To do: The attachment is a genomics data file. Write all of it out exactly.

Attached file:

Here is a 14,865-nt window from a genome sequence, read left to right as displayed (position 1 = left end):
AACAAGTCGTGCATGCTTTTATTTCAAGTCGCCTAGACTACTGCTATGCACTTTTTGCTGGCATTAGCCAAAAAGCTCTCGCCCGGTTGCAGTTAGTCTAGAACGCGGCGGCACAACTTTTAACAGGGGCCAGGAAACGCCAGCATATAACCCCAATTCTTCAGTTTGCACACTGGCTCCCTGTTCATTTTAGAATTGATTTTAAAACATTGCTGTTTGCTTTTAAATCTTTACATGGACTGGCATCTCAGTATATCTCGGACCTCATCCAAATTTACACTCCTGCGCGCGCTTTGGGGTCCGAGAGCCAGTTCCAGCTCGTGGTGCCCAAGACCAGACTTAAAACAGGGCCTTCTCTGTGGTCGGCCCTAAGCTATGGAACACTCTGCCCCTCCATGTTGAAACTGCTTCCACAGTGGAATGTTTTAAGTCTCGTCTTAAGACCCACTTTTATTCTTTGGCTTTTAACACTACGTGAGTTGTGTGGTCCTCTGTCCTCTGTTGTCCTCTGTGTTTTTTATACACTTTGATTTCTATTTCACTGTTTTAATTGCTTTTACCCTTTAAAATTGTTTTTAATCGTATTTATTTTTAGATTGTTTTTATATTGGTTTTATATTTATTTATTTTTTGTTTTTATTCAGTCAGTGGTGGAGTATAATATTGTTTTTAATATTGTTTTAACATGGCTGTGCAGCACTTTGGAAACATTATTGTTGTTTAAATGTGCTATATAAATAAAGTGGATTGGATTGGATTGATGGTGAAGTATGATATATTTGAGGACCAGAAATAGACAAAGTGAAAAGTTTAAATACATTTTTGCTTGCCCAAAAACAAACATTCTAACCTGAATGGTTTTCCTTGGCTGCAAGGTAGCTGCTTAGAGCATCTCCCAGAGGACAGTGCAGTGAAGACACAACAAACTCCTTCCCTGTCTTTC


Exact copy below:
Here is a 14,865-nt window from a genome sequence, read left to right as displayed (position 1 = left end):
AACAAGTCGTGCATGCTTTTATTTCAAGTCGCCTAGACTACTGCTATGCACTTTTTGCTGGCATTAGCCAAAAAGCTCTCGCCCGGTTGCAGTTAGTCTAGAACGCGGCGGCACAACTTTTAACAGGGGCCAGGAAACGCCAGCATATAACCCCAATTCTTCAGTTTGCACACTGGCTCCCTGTTCATTTTAGAATTGATTTTAAAACATTGCTGTTTGCTTTTAAATCTTTACATGGACTGGCATCTCAGTATATCTCGGACCTCATCCAAATTTACACTCCTGCGCGCGCTTTGGGGTCCGAGAGCCAGTTCCAGCTCGTGGTGCCCAAGACCAGACTTAAAACAGGGCCTTCTCTGTGGTCGGCCCTAAGCTATGGAACACTCTGCCCCTCCATGTTGAAACTGCTTCCACAGTGGAATGTTTTAAGTCTCGTCTTAAGACCCACTTTTATTCTTTGGCTTTTAACACTACGTGAGTTGTGTGGTCCTCTGTCCTCTGTTGTCCTCTGTGTTTTTTATACACTTTGATTTCTATTTCACTGTTTTAATTGCTTTTACCCTTTAAAATTGTTTTTAATCGTATTTATTTTTAGATTGTTTTTATATTGGTTTTATATTTATTTATTTTTTGTTTTTATTCAGTCAGTGGTGGAGTATAATATTGTTTTTAATATTGTTTTAACATGGCTGTGCAGCACTTTGGAAACATTATTGTTGTTTAAATGTGCTATATAAATAAAGTGGATTGGATTGGATTGATGGTGAAGTATGATATATTTGAGGACCAGAAATAGACAAAGTGAAAAGTTTAAATACATTTTTGCTTGCCCAAAAACAAACATTCTAACCTGAATGGTTTTCCTTGGCTGCAAGGTAGCTGCTTAGAGCATCTCCCAGAGGACAGTGCAGTGAAGACACAACAAACTCCTTCCCTGTCTTTC